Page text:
Universal Basic Income.
If we're in IT we're fortunate. I've visited countries like Egypt, Kenya, Ethiopia, Indonesia, Haiti, Cambodia, Cuba: We're very fortunate. Regardless of our financial security, there's always that nagging voice: 'what if I fail to produce, become obsolete, get sick, can't work' - the fear of death, loss of dignity. I believe Universal Basic Income (UBI) will act as an enabler and exciter for everyone that has access to it. A floor that you can't drop below. An end to that impoverishing voice.
I've found having a sufficient income stream facilitates growth and enables innovation and contributions. I've been able to explore music production, written a novel, learned about architecture and interior design, read numberless books - from Neandertals, singularity theory, global warming, xxx, xxx and of course - UBI. In many ways it feels like a second mid-life education, I now have time to pursue anything that interests me. I've learned that it's time that matters, not just accumulating vast plots of wealth to act further deadbolts from dreaded poverty.
But all around us are vast swaths of people that don't have the luxury of learning and exploring their own potential. UBI I believe is one way to help eliminate this. I don't believe people will "just kind of sit around reading and dancing all day"
And really, what's wrong with reading and dancing? Can't wait for the first country to step up and start a large trial of this experiment.
“People have time to do other things, more complex things, more interesting things. [And they would have] more leisure time.”Elon Musk
There are, in every country, some magnificent charities established by individuals. It is, however, but little that any individual can do, when the whole extent of the misery to be relieved is considered. He may satisfy his conscience, but not his heart. He may give all that he has, and that all will relieve but little. It is only by organizing civilization upon such principles as to act like a system of pulleys, that the whole weight of misery can be removed.T. Paine
What if you got $1,000 a month, just for being alive? I decided to find out.
by Scott Santens
My father has a basic income. As a retired United States Air Force officer, he has received a paycheck from the US government every month for about 30 years now, since he was 42 years old. His government pension is a monthly starting point above the poverty line — an income floor — always guaranteeing that no matter what, he won’t starve or end up on the streets.
My grandfather had a basic income. His father built up a small fortune and put that fortune into a trust. Upon my great grandfather’s death, my grandfather received the income from the interest of that fund on a monthly basis for the rest of his life. That money was his guaranteed basic income floor. No matter what, regardless of anything that happened in the world around him, he never knew poverty.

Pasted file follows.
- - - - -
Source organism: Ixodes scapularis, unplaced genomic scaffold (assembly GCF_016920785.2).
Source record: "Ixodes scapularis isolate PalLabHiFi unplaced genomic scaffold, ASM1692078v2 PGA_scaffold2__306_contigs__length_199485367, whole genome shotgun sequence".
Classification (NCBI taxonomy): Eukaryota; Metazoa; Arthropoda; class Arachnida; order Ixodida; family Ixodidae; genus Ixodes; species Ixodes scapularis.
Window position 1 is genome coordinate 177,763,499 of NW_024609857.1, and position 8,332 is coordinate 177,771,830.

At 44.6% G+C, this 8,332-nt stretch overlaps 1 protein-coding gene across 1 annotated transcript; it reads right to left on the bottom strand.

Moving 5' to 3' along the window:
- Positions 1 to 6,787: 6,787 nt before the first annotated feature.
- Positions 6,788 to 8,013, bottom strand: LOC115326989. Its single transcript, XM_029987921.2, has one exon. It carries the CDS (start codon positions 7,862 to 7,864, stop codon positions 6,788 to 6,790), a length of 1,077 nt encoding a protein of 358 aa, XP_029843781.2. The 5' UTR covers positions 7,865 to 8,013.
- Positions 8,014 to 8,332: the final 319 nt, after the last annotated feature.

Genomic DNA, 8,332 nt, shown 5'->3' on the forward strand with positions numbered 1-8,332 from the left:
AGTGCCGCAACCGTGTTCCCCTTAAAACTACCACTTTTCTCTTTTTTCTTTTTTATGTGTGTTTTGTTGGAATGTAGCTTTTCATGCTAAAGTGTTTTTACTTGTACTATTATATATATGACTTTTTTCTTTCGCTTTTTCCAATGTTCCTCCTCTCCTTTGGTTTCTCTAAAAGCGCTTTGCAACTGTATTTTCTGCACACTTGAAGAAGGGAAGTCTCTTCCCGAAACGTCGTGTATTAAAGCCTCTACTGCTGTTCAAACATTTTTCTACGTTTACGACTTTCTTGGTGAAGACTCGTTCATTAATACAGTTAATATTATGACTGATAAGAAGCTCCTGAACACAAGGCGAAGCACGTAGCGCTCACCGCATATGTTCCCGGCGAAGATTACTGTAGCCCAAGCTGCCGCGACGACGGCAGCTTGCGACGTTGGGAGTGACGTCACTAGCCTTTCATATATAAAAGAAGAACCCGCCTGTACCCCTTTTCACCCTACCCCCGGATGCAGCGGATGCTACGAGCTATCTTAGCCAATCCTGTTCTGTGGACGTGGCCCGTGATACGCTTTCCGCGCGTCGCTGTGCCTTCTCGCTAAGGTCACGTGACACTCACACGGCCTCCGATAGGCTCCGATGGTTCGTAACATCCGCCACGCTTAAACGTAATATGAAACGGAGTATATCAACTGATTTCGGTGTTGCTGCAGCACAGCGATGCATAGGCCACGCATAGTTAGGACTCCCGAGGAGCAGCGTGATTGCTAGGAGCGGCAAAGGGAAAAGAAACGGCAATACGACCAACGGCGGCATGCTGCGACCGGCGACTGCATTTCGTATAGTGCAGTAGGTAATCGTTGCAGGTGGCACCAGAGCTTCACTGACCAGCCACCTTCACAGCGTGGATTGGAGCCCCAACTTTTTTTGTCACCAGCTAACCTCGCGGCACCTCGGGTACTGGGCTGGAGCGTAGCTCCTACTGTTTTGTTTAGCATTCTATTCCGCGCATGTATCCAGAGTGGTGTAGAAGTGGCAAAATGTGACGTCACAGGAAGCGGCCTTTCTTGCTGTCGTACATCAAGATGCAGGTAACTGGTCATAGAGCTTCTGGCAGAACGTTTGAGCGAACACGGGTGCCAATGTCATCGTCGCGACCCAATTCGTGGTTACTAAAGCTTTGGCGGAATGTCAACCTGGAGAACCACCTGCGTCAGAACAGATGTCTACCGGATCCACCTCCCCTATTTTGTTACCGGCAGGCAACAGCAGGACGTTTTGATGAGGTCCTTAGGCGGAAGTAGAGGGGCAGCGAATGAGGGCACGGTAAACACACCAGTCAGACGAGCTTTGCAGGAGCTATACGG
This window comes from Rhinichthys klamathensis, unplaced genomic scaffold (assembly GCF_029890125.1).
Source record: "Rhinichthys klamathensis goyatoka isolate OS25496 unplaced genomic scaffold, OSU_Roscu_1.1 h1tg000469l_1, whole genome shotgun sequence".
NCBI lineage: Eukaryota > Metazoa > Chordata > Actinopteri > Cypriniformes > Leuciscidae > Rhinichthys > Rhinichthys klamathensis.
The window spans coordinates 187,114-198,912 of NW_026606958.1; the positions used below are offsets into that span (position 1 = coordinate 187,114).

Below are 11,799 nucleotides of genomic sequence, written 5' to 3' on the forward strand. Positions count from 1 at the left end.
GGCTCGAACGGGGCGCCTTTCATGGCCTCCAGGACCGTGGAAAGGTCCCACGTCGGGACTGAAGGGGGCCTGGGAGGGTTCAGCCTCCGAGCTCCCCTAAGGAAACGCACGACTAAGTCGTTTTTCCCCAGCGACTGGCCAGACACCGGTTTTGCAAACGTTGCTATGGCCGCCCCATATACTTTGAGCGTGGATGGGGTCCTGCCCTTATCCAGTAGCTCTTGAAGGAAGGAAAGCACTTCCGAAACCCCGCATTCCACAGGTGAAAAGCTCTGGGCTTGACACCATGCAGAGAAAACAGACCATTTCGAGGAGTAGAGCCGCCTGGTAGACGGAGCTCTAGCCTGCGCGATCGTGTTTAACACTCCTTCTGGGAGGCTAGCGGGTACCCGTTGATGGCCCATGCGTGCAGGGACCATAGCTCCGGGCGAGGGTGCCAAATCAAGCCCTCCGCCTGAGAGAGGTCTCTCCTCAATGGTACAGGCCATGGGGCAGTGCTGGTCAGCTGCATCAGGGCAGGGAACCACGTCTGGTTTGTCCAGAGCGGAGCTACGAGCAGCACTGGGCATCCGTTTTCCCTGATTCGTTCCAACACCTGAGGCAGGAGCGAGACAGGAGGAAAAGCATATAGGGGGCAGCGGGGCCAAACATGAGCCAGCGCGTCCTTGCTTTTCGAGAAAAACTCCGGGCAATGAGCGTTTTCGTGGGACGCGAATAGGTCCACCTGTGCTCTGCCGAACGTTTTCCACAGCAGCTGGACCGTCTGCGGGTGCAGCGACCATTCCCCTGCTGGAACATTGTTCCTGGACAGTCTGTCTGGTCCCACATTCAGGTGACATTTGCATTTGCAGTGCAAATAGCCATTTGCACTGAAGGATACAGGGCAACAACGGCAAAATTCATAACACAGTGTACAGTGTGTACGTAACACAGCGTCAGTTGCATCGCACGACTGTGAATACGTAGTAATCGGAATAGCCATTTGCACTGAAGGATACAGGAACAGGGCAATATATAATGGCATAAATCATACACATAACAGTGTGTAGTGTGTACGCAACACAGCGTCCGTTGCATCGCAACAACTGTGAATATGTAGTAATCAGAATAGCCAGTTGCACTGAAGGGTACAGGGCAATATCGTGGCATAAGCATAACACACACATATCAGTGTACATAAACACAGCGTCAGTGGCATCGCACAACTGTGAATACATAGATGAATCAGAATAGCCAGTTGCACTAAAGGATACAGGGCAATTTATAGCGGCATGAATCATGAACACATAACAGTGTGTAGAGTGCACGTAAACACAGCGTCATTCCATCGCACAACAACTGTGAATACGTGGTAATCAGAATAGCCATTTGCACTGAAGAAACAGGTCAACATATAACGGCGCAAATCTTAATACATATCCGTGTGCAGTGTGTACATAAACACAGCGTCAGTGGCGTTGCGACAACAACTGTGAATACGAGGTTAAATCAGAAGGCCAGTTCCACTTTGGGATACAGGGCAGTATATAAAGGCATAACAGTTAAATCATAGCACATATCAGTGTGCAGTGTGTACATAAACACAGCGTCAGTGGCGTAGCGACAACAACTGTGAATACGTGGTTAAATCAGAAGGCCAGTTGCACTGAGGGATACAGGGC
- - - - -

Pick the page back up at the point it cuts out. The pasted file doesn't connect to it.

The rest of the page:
I too now have a basic income. Mine is crowdfunded. Leveraging the Kickstarter-like platform called Patreon, I’ve grown a large enough base of patrons through my writing and talking about basic income to perpetually start each month with $1,000 in total monthly pledges. I chose $1,000 as my monthly goal because the poverty line in the US is currently defined as $11,880 per year and I wished to create a floor directly above it.
Since attaining my basic income, I’ve learned some things from this new vantage point. The very first thing I learned is possibly the most important of all, and one I guarantee you dear reader won’t fully appreciate, until or unless you feel it yourself: basic income is about basic security.
What is basic income?
Basic income is money an individual receives regardless of whether he or she works or not, sufficient to meet our most basic human needs for necessities like food, water, shelter, and clothing. It’s an amount sufficient to keep us above the poverty line, not living lavishly, but basically. And most importantly, it’s a stream of income independent of all other income that functions as a baseline. It enables, and never in any way prevents, additional income.
Take my father as an example: Did he stop working the day he retired from the Air Force? No--he went on to pursue multiple jobs before finally retiring, and even then, he started his own small business for the fun of it in his late 60s.
Basic income for all people is also a government policy idea being increasingly discussed worldwide, where it’s primarily seen as the way to make unemployment brought on by self-driving vehicles and machine learning algorithms work for us all instead of the few. By simply cutting every citizen a monthly check and getting rid of most of the welfare state and tax code complexities we use today, everyone could be better off tomorrow, rich and poor alike. If machines are laboring in our stead, and aren’t buying any of the fruits of that labor, should we not receive the paychecks that aren’t going to them or us, so as to buy those fruits?
Because these technological advances are driving so much of the discussion today, some think basic income is a new idea. It’s not, and goes back as far in the US as founding father Thomas Paine. And some fortunate people have received it for decades or even centuries, for example recipients of Social Security, and winners of genetic and state lotteries. Anyone who receives an income regardless of any work they do or other income they receive, sufficient to prevent poverty, has a basic income ...
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